Runtime Error Repair

by Rod Dunne on May 5, 2011

in Articles, Registry Cleaners Articles, Tips and Tools

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There are a number of different options for trying to complete a runtime error repair. In this article I’ll go through some of the key ways I use to repair these types of faults, or simply workaround the issue.

Updating the program files

A runtime error invariably relates to one specific application or software tool. I can work this out by checking any exception codes or pop-up messages and searching online for what application these relate to. I then download and install whatever updates are available for the program which will reset registry key settings as well as fix DLL issues and device driver problems (by overwriting files with new updated versions).

Application updates generally include DLL files and new drivers as these are prone to changing on a regular basis.

Using registry cleaners/PC repair tools

One of the problems with runtime error repair is that the issue may not lie with a specific application. The problem may be that some registry setting that is shared amongst applications has been damaged (e.g. by a specific application change/update or through virus corruption).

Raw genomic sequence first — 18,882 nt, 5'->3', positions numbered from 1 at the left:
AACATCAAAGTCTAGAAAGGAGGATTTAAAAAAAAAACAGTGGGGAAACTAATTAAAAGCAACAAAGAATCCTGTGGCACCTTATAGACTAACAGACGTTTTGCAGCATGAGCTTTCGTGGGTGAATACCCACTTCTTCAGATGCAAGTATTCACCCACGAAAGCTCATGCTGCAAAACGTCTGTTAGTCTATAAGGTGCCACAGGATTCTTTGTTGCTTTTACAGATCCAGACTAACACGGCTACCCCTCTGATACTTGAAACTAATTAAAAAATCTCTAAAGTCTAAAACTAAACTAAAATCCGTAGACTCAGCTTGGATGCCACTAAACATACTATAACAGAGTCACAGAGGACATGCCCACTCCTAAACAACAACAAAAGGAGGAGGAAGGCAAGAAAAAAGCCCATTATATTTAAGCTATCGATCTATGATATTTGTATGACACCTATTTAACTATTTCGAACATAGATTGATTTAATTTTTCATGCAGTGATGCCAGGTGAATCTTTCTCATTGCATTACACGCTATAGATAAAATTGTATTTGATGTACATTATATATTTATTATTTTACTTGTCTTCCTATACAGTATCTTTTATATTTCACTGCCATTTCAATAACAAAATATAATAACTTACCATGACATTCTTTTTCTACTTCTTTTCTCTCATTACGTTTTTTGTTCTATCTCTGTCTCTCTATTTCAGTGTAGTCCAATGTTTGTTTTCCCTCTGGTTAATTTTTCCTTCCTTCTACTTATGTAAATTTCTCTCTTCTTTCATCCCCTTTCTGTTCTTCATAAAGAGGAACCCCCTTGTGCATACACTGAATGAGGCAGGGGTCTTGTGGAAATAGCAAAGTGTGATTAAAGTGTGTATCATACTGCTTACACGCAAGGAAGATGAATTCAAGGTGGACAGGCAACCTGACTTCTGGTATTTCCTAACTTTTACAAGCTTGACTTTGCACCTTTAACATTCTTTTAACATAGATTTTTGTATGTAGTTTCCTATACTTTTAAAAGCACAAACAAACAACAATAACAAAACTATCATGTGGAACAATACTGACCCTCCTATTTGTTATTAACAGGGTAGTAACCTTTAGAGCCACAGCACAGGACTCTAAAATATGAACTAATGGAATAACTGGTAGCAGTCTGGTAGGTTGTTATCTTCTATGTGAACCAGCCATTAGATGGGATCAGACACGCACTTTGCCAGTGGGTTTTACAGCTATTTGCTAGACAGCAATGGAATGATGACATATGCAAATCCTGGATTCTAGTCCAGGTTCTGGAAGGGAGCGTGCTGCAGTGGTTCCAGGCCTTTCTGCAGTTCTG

The easiest way to repair this is to run a registry cleaner or online PC repair tool such as XP Repair Pro to scan the registry file for faults which can be repaired.

Run System File Checker in Windows 2000/XP

One of the nice utilities included in Windows 2000/XP was the System File Checker program [go to the Start menu, Run program, type in SFC.exe]. It is able to scan your system for any damage done to operating system programs and the registry file and attempts to rectify these faults directly.

It is not be able to fix DLL issues where the file is missing but could repair registry settings referencing operating system programs.

Last resort: Use System Restore

The final option for a runtime error repair is to consider using System Restore. Windows maintains backup copies of key operating system files and applications on the hard drive which are updated and date stamped every time you run Windows update or install a new application.

The tool can restore your operating system back to these earlier file versions in order to replace your currently damaged settings or programs. This is more of a workaround than an actual fix.
Accessible through 2 methods:

  1. As Windows boots, go to the advanced menu options and choose the ‘last known good configuration’.
  2. Once Windows is running, go to Accessories/System Tools/System Restore. This utility provides you with a calendar of updated versions so you can pick one out of several previous date-stamped versions to complete the error repair.

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